On tape, Guice doesn't at all look like the player his measureables would indicate. He's explosive, shifty and can run away from defenders. I'm not sure he's a 4.3 type guy, but he's got plenty of speed. He plays a lot like a smaller back, but is thickly built and powerful. He can dance and dash, but he can also ram and smash. He's got a unique skill set and should have everything he needs to contribute right away at LSU.
A couple weeks ago, Guice had a scare at LSU facilities when he passed out. Let's hope he's worked through that and will now be healthy and back to work again. The odds of seeing him on the field in 2015 are exceptionally high. LSU's running back corps is not only in need of bodies, Guice has the skills to crack even a deeper depth chart.
What I like most about his game is his versatility. Cam Cameron should be able to deploy Guice all over the field whether that be at fullback, tailback, in the slot, even out wide. He can catch the football like a receiver, which makes him exceptionally valuable. He'll need to slug away as a rotational back behind Fournette for the next two seasons, but don't be surprised if he jumps up to the No. 2 back on the roster by midseason.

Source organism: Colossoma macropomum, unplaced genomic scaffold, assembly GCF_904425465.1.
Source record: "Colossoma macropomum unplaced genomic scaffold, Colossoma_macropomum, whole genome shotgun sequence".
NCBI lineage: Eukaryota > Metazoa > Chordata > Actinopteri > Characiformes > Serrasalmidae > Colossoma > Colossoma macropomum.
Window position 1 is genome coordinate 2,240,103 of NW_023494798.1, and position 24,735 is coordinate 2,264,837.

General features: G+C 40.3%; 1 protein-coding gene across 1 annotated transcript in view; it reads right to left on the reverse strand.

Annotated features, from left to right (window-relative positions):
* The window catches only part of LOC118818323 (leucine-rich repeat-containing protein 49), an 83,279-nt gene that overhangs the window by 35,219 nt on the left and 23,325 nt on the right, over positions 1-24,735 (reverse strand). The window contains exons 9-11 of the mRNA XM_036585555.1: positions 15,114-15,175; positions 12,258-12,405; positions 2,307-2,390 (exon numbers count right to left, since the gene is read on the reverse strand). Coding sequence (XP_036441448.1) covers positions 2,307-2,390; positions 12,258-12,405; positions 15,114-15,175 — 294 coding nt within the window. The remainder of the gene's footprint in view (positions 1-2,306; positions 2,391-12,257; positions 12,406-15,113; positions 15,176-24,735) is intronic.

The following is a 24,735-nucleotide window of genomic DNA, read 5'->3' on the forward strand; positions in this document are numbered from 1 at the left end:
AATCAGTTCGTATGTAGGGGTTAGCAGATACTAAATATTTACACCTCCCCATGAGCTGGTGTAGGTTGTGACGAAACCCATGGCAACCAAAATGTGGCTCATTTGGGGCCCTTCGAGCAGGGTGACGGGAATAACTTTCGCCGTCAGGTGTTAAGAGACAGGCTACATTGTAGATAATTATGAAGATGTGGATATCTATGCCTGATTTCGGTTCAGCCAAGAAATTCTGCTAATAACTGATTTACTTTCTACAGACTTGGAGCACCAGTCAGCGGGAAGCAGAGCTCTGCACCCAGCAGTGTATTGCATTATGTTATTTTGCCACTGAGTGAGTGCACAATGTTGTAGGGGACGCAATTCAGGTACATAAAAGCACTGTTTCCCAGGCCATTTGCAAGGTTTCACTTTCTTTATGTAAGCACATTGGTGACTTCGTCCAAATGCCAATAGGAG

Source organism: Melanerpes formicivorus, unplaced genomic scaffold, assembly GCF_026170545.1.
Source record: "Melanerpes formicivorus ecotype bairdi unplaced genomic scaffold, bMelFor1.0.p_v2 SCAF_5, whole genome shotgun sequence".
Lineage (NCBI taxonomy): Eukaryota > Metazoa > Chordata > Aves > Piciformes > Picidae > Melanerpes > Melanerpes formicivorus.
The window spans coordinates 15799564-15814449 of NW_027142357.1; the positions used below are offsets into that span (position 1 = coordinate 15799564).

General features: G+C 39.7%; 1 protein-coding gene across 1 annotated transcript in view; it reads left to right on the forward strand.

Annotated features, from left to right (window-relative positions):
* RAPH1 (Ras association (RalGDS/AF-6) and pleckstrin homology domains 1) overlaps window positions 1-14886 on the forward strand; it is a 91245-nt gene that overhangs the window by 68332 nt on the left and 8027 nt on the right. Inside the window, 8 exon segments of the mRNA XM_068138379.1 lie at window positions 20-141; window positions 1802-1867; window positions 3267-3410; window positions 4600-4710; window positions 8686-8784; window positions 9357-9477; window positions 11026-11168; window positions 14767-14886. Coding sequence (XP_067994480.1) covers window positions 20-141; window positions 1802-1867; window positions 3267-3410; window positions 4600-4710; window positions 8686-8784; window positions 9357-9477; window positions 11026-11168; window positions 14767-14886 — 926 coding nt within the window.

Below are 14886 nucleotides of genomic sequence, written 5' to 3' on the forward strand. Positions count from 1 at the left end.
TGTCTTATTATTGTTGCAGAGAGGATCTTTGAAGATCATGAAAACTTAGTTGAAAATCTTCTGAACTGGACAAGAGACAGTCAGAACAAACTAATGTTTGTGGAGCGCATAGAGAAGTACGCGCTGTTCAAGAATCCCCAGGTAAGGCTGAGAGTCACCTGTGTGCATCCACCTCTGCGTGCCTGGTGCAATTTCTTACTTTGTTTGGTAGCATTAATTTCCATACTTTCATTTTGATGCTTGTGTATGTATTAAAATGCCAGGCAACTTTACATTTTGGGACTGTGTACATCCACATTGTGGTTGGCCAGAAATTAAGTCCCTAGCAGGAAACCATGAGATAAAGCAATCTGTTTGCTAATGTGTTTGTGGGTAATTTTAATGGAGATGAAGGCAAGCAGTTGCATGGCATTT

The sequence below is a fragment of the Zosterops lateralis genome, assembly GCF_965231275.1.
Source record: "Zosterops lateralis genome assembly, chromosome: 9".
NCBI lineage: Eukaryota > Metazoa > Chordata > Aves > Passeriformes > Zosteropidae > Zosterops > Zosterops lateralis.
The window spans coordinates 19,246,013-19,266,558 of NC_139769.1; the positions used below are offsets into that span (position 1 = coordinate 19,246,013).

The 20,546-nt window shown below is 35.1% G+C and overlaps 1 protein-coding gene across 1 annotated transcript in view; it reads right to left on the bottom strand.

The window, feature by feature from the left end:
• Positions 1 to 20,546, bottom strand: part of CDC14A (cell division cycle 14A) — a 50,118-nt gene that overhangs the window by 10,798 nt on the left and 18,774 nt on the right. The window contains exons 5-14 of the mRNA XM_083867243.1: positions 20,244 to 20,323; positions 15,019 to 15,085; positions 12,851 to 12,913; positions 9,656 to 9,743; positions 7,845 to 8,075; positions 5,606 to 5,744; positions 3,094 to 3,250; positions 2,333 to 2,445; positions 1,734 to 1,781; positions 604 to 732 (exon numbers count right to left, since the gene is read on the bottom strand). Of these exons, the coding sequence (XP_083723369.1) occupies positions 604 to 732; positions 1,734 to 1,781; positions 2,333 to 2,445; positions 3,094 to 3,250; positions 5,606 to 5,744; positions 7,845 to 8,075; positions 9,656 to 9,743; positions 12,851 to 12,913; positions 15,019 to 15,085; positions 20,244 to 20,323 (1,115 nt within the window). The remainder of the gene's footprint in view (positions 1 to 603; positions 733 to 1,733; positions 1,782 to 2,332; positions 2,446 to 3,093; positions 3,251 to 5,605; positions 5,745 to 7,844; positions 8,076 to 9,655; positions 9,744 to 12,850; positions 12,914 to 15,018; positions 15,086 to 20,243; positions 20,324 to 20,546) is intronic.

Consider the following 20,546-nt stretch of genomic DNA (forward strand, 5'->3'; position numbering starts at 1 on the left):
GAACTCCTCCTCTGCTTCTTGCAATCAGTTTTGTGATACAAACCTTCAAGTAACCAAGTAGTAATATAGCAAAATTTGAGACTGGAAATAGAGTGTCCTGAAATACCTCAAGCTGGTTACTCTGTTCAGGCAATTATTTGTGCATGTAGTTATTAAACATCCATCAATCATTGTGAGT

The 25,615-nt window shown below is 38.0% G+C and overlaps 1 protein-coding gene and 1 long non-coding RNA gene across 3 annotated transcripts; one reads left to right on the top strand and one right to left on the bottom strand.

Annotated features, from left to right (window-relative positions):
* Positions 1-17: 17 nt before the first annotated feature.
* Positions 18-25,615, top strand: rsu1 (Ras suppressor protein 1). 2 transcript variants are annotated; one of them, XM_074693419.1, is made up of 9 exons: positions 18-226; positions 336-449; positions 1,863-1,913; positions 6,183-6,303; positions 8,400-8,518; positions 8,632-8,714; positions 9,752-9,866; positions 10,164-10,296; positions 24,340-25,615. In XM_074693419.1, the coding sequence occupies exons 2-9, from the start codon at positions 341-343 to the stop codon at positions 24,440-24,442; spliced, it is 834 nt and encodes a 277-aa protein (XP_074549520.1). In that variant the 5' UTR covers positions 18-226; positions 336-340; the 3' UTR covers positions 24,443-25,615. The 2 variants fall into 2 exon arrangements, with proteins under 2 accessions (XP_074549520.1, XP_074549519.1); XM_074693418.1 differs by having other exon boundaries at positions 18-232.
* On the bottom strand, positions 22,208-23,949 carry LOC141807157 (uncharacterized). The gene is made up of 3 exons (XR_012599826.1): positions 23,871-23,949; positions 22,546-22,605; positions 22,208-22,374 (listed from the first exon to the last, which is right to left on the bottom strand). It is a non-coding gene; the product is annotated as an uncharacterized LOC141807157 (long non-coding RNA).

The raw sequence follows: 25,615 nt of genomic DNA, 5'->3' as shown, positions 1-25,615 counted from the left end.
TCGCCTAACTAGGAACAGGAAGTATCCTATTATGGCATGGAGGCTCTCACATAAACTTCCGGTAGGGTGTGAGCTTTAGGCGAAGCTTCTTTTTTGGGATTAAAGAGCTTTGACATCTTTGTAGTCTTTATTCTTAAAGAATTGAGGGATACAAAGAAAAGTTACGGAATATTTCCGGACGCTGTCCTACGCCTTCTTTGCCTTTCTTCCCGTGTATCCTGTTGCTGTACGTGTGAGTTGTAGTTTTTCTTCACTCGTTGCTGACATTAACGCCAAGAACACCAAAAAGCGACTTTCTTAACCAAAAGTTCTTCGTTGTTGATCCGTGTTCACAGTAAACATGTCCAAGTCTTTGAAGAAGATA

High End: All-American. Guice has the talent to be one of the best backs in the nation.
Low End: Rotational back that always shares the load with a strong stable of other backs in his career.
Realistic: I see Guice as being a guy who will be a primary back-up to Fournette, then overtake the starting role for a season, before jetting off to the NFL to continue his career.